The local doctor’s where Jimmy would get his wounds dressed was ultimately a place of mixed fortune for him. Though the visits there have been painful, he was approached by a family recognizing him as the owner of Jack Russells and they asked him to watch over a pair of Jacks for a few weeks. The family never returned to reclaim the dogs so they have become part of Jimmy’s family and a part of the cycle of everyday that keeps him going.
Jimmy’s hands, legs and shoulders are permanently in pain and it’s taking longer to do everything, opening jars, bottles. And the walk to the local shop that would take five minutes now takes 40, but the Jacks are there by his side, there at 4 a.m. when he wakes from the aches within, there when people are not.
Eugene and David
I’d met Eugene in the street the summer before. Her style standing out, looking like every woman I remember as a child in the 1970s.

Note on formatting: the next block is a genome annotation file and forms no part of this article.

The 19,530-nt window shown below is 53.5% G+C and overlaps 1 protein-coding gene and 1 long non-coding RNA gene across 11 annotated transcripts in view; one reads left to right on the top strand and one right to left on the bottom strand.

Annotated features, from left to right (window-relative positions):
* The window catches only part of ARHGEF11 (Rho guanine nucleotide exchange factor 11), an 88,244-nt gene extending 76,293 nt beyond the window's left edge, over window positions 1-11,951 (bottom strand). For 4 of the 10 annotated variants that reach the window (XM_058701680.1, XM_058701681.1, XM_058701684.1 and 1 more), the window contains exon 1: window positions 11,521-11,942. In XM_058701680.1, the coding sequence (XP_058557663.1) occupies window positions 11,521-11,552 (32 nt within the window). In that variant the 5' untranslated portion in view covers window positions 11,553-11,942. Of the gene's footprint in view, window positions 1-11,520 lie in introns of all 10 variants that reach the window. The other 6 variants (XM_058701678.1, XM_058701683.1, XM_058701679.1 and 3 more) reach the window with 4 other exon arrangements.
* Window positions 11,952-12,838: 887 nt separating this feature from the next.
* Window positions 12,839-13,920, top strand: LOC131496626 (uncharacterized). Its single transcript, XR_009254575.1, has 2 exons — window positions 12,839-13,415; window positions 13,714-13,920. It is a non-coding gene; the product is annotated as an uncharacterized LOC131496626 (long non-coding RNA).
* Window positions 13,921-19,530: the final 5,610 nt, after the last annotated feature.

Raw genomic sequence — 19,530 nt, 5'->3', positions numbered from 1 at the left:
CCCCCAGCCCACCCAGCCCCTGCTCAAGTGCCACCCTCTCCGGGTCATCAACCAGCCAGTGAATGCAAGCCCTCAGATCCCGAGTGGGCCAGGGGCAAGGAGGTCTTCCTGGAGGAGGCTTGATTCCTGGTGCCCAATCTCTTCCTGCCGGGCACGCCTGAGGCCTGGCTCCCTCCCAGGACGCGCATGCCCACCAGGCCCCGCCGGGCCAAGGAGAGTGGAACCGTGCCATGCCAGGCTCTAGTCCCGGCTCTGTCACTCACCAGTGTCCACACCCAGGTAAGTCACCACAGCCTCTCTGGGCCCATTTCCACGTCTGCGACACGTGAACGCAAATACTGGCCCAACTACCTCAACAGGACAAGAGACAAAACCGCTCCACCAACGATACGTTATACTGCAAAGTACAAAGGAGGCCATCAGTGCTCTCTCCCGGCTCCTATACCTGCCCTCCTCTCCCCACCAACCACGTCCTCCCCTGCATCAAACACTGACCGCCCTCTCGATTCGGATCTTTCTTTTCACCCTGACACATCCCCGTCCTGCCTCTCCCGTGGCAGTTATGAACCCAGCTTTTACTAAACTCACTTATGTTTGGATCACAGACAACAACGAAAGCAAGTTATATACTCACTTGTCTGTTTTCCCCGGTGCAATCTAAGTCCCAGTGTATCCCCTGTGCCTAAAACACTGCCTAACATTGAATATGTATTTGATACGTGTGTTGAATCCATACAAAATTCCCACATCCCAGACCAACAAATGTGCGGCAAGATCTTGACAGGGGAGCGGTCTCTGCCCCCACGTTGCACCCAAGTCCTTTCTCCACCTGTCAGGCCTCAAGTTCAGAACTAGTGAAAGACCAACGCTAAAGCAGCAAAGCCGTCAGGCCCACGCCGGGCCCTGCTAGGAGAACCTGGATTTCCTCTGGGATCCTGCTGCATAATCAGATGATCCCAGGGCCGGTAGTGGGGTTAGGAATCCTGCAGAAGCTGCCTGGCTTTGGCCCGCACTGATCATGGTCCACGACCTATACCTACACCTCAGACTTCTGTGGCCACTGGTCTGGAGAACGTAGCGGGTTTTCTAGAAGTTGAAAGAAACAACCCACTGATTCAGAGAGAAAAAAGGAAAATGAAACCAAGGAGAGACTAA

We would stop and talk whenever our paths crossed in town, until late last summer when Eugene disappeared.
For months I would ask the few people I thought might know if all was well. No one knew a thing. No news. No news. Then one afternoon during a casual chat I asked again if anyone had sight or sound of Eugene and was told her son had been involved in an accident and was blinded as a result of the trauma.
I was more than shocked. The little I had learned of Eugene had never included the topic of children and to learn that she was indeed a mother and now involved in this awful tragedy, at 86, dismayed me terribly.
Weeks later I saw her coming towards me in town. Behind her, holding the belt of her winter coat, was a tall man. Both were braced against the wind. I realised it was Eugene and her son. We spoke and as I learned more, I realised that her son, David, was a figure I had seen around town since I was 12 or 13, and suddenly these two were thrown together in my mind, two seemingly separate figures now placed together.